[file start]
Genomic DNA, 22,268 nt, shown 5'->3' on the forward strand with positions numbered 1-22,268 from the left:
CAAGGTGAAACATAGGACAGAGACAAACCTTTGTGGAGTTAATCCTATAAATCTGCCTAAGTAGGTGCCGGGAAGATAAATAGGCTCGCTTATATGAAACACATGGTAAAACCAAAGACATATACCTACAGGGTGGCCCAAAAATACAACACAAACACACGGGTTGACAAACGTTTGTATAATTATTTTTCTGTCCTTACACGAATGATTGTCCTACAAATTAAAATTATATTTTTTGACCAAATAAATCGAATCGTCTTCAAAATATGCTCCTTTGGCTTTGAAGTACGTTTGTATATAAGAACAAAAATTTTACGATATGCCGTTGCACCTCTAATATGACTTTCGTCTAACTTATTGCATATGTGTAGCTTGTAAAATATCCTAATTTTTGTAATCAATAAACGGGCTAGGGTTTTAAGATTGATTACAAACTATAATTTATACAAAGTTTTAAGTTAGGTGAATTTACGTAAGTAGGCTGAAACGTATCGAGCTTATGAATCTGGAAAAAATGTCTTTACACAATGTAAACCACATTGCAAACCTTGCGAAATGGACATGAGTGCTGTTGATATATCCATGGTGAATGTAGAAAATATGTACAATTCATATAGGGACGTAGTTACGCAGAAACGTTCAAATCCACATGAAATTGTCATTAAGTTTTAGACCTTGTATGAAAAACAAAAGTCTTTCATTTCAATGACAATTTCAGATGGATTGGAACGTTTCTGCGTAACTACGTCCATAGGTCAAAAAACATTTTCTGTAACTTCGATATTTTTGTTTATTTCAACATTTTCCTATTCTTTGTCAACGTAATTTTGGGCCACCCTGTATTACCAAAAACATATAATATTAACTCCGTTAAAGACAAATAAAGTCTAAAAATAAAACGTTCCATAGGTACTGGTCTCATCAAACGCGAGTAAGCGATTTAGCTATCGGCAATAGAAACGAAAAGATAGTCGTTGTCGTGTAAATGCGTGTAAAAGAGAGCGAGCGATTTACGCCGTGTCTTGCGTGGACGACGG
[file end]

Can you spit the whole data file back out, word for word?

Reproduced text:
Genomic DNA, 22,268 nt, shown 5'->3' on the forward strand with positions numbered 1-22,268 from the left:
CAAGGTGAAACATAGGACAGAGACAAACCTTTGTGGAGTTAATCCTATAAATCTGCCTAAGTAGGTGCCGGGAAGATAAATAGGCTCGCTTATATGAAACACATGGTAAAACCAAAGACATATACCTACAGGGTGGCCCAAAAATACAACACAAACACACGGGTTGACAAACGTTTGTATAATTATTTTTCTGTCCTTACACGAATGATTGTCCTACAAATTAAAATTATATTTTTTGACCAAATAAATCGAATCGTCTTCAAAATATGCTCCTTTGGCTTTGAAGTACGTTTGTATATAAGAACAAAAATTTTACGATATGCCGTTGCACCTCTAATATGACTTTCGTCTAACTTATTGCATATGTGTAGCTTGTAAAATATCCTAATTTTTGTAATCAATAAACGGGCTAGGGTTTTAAGATTGATTACAAACTATAATTTATACAAAGTTTTAAGTTAGGTGAATTTACGTAAGTAGGCTGAAACGTATCGAGCTTATGAATCTGGAAAAAATGTCTTTACACAATGTAAACCACATTGCAAACCTTGCGAAATGGACATGAGTGCTGTTGATATATCCATGGTGAATGTAGAAAATATGTACAATTCATATAGGGACGTAGTTACGCAGAAACGTTCAAATCCACATGAAATTGTCATTAAGTTTTAGACCTTGTATGAAAAACAAAAGTCTTTCATTTCAATGACAATTTCAGATGGATTGGAACGTTTCTGCGTAACTACGTCCATAGGTCAAAAAACATTTTCTGTAACTTCGATATTTTTGTTTATTTCAACATTTTCCTATTCTTTGTCAACGTAATTTTGGGCCACCCTGTATTACCAAAAACATATAATATTAACTCCGTTAAAGACAAATAAAGTCTAAAAATAAAACGTTCCATAGGTACTGGTCTCATCAAACGCGAGTAAGCGATTTAGCTATCGGCAATAGAAACGAAAAGATAGTCGTTGTCGTGTAAATGCGTGTAAAAGAGAGCGAGCGATTTACGCCGTGTCTTGCGTGGACGACGG